SMPD adapts to the recommendations of the insurrection report

Sofia Laurel Pirri, Special for the daily press

The Santa Monica Police Department takes responsibility for the poor initial reaction to the events of Jan.

Seabrooks attended a virtual community meeting this week that refined and expanded the department’s response to an official report detailing the city’s failures in response to last year’s protests and riots.

The Office of Independent Review (OIR) report contained 44 recommendations for the SMPD, focusing mainly on transparency, leadership, communication, operational and process issues, use of force, policy review and updating, and training.

The 19-page response from the SMPD included a plan to implement the recommendations that focused on leadership planning, the use of violence and the psychological well-being of SMPD officials. Of these 44 recommendations, 35 have already been implemented, according to the report, and most of the others are in progress.

Seabrooks stated that despite some objections to the methodology, the department generally accepts the OIR report and is working to address its recommendations.

“We want to convey to the community that we understand that our first reaction these wee hours of the morning did not instill confidence in this organization, and I want to assure you – as an interim boss, as your former boss, and as a person who has been most of my adult life spent in this city – that’s what we learned from it, ”she said.

Seabrooks noted that it was important to share these lessons with the community in order to restore confidence in the police force.

The OIR report highlighted high turnover and lack of managerial positions within the department, and Seabrooks said while SMPD has typically seen a slight increase in turnover with new managers, even those new to senior positions are still working in the Department for a considerable amount of time.

“What I am trying to bring up is the misnomer that these people are out of employment,” Seabrooks said. “You have all been here for over 20 years. Perhaps now they were new to their new role. And I think that’s worth mentioning, but at the end of the day they are seasoned members of the police organization in a variety of different police disciplines. “

However, executive competence was undermined by an unusual decision by the police chief at the time to send executives into the field, Seabrooks said. The decision kept senior officers busy with problems in the field rather than having them work alongside the boss to provide context and insight.

“Although it is a very unusual decision, the two captains did what one would expect from captains instructed by the police chief, namely to carry out a lawful order, even if it is flawed, in order to promote the safety of the community”, they Seabrooks.

SMPD has also improved operational planning, especially in advance of potential crowd control situations. Seabrooks said pre-accident operational planning involves gathering information that can be in the form of a notice or even a social media post, reviewing that knowledge and turning it into a planned course of action.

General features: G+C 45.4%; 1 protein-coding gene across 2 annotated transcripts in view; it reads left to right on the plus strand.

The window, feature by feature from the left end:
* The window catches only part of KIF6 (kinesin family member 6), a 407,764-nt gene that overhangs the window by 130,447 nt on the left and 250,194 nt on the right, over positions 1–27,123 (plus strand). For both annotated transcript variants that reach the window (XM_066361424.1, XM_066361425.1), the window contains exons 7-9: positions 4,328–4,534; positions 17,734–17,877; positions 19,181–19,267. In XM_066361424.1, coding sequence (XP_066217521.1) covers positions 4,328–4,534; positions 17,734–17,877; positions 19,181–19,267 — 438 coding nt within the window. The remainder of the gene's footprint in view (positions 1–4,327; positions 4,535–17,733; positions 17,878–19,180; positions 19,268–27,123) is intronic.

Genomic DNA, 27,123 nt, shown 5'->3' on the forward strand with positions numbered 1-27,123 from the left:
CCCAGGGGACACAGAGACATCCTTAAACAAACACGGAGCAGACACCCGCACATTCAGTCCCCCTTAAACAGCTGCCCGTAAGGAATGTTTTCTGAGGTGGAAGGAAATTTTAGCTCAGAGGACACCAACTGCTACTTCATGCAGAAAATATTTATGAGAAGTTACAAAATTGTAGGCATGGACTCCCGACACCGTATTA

“We have streamlined the secret service function, and by tightening the secret service function we have also strengthened existing reporting processes and procedures,” she said. “It took us a look at how far down in the organization we do this type of planning, how far down in the organization we need training for our employees, and we are consistently training on this particular topic.”

Several senior officers including Sgt. Gerardo Leyva, President of the Santa Monica Police Officers Association, and Lt. Rudy Flores said they shared the community’s emotional response to the uprising. They said that as individual officers, they were struggling to deal with the extent of the emergency.

According to them, the chaos was largely caused by an influx of “10-3 Code 3s,” an urgent need for help that isn’t common in Santa Monica. The request indicates such an urgent need for help that even the chief of police would normally rush to the scene.

“There were numerous 10-3 Code 3’s that day and many officers felt abandoned,” said. Leywa. “Nobody could respond to their 10-3 Code 3 because everyone out there was dealing with their own 10-3 Code 3. It was a complete mess with every officer that was out there. And so we now find that many of them have to do with this trauma: They let someone down and then they were let down. “

Flores also noted the atmosphere of regret and disappointment in the department after the events of May 31, as well as the fear of it. He highlighted the strength of the relationship between the Santa Monica Community and departmental officials.

“We are part of the community and the community is part of us. And we really believe that. But last year was tough, ”he said.

He went on to refer to the department’s shock and horror over the murder of George Floyd.

“I remember in briefings or other meetings we would say, ‘I can’t believe this happened. That would never happen here in Santa Monica, ‘”said Flores. “And then things changed. We didn’t feel like we were part of a community. We were painted with this wide brush. It was like: you, us. And then of course there was civil unrest here in our city and that definitely didn’t help. “

Flores said most of the problems in the department’s handling of events were due to high-level decisions that forced officials to keep catching up. He praised the officers for their dedication and for rushing to work despite these difficulties.

With the additional findings of the OIR report, the department has now taken a closer look at these difficulties and has started to work on improvements.

“I think the message I want to bring to our community today,” said Seabrooks, is one of reconciliation, one of healing as we begin to move away from the events of last year and toward our future . “

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